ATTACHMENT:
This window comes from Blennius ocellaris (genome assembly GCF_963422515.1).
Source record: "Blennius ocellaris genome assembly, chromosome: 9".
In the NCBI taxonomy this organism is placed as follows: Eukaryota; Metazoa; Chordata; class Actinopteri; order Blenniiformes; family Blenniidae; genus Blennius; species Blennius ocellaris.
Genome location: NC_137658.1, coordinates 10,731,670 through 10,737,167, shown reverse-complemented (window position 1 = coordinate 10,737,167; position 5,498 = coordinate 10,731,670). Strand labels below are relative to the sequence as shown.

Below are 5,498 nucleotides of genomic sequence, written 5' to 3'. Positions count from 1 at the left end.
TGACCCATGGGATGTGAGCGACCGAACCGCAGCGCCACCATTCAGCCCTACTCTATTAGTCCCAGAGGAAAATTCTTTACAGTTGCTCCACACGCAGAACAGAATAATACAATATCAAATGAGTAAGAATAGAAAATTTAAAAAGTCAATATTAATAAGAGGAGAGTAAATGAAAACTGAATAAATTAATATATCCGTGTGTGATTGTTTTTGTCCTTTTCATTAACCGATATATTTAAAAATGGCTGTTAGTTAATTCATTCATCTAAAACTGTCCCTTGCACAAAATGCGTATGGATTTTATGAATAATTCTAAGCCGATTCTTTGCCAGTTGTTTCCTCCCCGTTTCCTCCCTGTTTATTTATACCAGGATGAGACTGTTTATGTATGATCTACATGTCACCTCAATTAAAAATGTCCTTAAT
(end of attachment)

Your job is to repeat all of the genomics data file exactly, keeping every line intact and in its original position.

This window comes from Blennius ocellaris (genome assembly GCF_963422515.1).
Source record: "Blennius ocellaris genome assembly, chromosome: 9".
In the NCBI taxonomy this organism is placed as follows: Eukaryota; Metazoa; Chordata; class Actinopteri; order Blenniiformes; family Blenniidae; genus Blennius; species Blennius ocellaris.
Genome location: NC_137658.1, coordinates 10,731,670 through 10,737,167, shown reverse-complemented (window position 1 = coordinate 10,737,167; position 5,498 = coordinate 10,731,670). Strand labels below are relative to the sequence as shown.

Below are 5,498 nucleotides of genomic sequence, written 5' to 3'. Positions count from 1 at the left end.
TGACCCATGGGATGTGAGCGACCGAACCGCAGCGCCACCATTCAGCCCTACTCTATTAGTCCCAGAGGAAAATTCTTTACAGTTGCTCCACACGCAGAACAGAATAATACAATATCAAATGAGTAAGAATAGAAAATTTAAAAAGTCAATATTAATAAGAGGAGAGTAAATGAAAACTGAATAAATTAATATATCCGTGTGTGATTGTTTTTGTCCTTTTCATTAACCGATATATTTAAAAATGGCTGTTAGTTAATTCATTCATCTAAAACTGTCCCTTGCACAAAATGCGTATGGATTTTATGAATAATTCTAAGCCGATTCTTTGCCAGTTGTTTCCTCCCCGTTTCCTCCCTGTTTATTTATACCAGGATGAGACTGTTTATGTATGATCTACATGTCACCTCAATTAAAAATGTCCTTAAT